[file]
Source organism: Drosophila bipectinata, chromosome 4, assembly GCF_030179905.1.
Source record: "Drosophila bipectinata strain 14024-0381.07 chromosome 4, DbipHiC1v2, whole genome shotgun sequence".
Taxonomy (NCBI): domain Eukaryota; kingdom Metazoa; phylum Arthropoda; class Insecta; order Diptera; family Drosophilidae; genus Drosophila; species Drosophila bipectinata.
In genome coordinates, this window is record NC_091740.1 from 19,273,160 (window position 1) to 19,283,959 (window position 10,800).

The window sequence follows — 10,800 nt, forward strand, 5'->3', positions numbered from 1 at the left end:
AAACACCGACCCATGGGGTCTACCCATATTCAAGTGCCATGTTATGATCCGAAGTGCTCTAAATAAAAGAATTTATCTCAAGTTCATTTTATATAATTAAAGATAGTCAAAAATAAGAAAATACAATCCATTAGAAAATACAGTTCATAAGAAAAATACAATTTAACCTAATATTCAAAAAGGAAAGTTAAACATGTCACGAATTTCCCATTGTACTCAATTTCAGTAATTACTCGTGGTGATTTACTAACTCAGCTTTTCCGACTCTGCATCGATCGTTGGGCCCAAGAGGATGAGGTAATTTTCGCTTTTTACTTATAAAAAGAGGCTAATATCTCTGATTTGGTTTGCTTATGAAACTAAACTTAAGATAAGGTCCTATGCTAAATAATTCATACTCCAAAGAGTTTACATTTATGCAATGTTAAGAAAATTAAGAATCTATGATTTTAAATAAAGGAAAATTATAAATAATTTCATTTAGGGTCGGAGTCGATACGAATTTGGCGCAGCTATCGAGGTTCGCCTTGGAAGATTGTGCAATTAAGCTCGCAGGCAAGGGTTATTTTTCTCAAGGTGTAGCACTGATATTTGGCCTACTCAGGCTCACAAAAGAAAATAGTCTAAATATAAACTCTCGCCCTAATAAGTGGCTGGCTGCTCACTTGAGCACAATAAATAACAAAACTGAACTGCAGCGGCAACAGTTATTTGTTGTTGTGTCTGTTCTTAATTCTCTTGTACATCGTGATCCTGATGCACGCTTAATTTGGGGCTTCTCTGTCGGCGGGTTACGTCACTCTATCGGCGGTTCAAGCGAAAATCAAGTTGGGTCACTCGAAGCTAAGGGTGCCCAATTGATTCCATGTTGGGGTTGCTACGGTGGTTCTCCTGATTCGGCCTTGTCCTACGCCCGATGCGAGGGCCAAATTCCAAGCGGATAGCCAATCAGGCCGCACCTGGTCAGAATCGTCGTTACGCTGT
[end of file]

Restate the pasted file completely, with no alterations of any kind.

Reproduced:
Source organism: Drosophila bipectinata, chromosome 4, assembly GCF_030179905.1.
Source record: "Drosophila bipectinata strain 14024-0381.07 chromosome 4, DbipHiC1v2, whole genome shotgun sequence".
Taxonomy (NCBI): domain Eukaryota; kingdom Metazoa; phylum Arthropoda; class Insecta; order Diptera; family Drosophilidae; genus Drosophila; species Drosophila bipectinata.
In genome coordinates, this window is record NC_091740.1 from 19,273,160 (window position 1) to 19,283,959 (window position 10,800).

The window sequence follows — 10,800 nt, forward strand, 5'->3', positions numbered from 1 at the left end:
AAACACCGACCCATGGGGTCTACCCATATTCAAGTGCCATGTTATGATCCGAAGTGCTCTAAATAAAAGAATTTATCTCAAGTTCATTTTATATAATTAAAGATAGTCAAAAATAAGAAAATACAATCCATTAGAAAATACAGTTCATAAGAAAAATACAATTTAACCTAATATTCAAAAAGGAAAGTTAAACATGTCACGAATTTCCCATTGTACTCAATTTCAGTAATTACTCGTGGTGATTTACTAACTCAGCTTTTCCGACTCTGCATCGATCGTTGGGCCCAAGAGGATGAGGTAATTTTCGCTTTTTACTTATAAAAAGAGGCTAATATCTCTGATTTGGTTTGCTTATGAAACTAAACTTAAGATAAGGTCCTATGCTAAATAATTCATACTCCAAAGAGTTTACATTTATGCAATGTTAAGAAAATTAAGAATCTATGATTTTAAATAAAGGAAAATTATAAATAATTTCATTTAGGGTCGGAGTCGATACGAATTTGGCGCAGCTATCGAGGTTCGCCTTGGAAGATTGTGCAATTAAGCTCGCAGGCAAGGGTTATTTTTCTCAAGGTGTAGCACTGATATTTGGCCTACTCAGGCTCACAAAAGAAAATAGTCTAAATATAAACTCTCGCCCTAATAAGTGGCTGGCTGCTCACTTGAGCACAATAAATAACAAAACTGAACTGCAGCGGCAACAGTTATTTGTTGTTGTGTCTGTTCTTAATTCTCTTGTACATCGTGATCCTGATGCACGCTTAATTTGGGGCTTCTCTGTCGGCGGGTTACGTCACTCTATCGGCGGTTCAAGCGAAAATCAAGTTGGGTCACTCGAAGCTAAGGGTGCCCAATTGATTCCATGTTGGGGTTGCTACGGTGGTTCTCCTGATTCGGCCTTGTCCTACGCCCGATGCGAGGGCCAAATTCCAAGCGGATAGCCAATCAGGCCGCACCTGGTCAGAATCGTCGTTACGCTGT